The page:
How did I get here?

Images flood the empty spaces in my mind. A woman. She is pretty. And in crosshairs. An unseen voice, even and evil, says “Pull.” My finger obeys. Gunpowder smell. A crimson spray. A dull ache starting in my heart and ending somewhere in my bones. The same unseen voice says “Reset.” My brain buzzes, and those jigsaw memories slide into the slipstream of forced electronic catharsis.

How did I get here?

101 tick marks on the wall...

We'll find out Monday (give or take) if I have a lot of books to read this summer.

Sunday, June 12, 2016

Janet Flash: "Untogether"

by Michael Seese

It's been a few weeks since Janet Reid held one of her 100-word contest. But this week our patience was rewarded. The words:


And here is "Untogether."

Emily smiled. She'd grown weary of living in her sister's shadow, following her every move. But today, finally, she didn't mind.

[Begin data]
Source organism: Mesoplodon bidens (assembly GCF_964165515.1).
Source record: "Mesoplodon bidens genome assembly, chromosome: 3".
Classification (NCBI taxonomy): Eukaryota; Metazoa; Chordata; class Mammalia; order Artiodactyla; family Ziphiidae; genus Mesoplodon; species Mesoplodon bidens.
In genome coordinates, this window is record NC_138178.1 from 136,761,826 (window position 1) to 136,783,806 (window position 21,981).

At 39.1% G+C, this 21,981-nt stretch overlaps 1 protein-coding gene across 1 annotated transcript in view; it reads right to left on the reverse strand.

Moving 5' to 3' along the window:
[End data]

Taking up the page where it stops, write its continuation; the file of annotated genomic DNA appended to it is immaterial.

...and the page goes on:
Emma earned straight A’s. Emily had straight lines on her thighs.

Emma published four books. Emily had a blog.

Emma owned a house in the ‘burbs and the Hamptons. Emily owned only debt.

Emma had perfect pitch. Emily could carry only a grudge.

Emma gave Momma and Poppa three little ones. Emily had cats.

Emma always erred on the side of caution. Emily erred on all sides. But today she would not.

Jumping is idiot-proof.

And in case you're wondering, "Untogether" in not a word, but songs by Belly and Lush

Saturday, June 11, 2016

It Never Gets Old, Part 2

by Michael Seese

No, my blog did not needle jump. I'm not stuck in a groove. This is a reference to the broken record comment in  yesterday's postFor the second time this week, I got a little present in the mail.

This appears The Literary Hatchet #14, published by Pear Tree Press.

I was especially gratified to receive this acceptance letter a few months back, as this particular story had been rejected five times before. Just goes to show you the value of persistence. Not to mention revising older stories as you become a more mature and (ostensibly) better writer.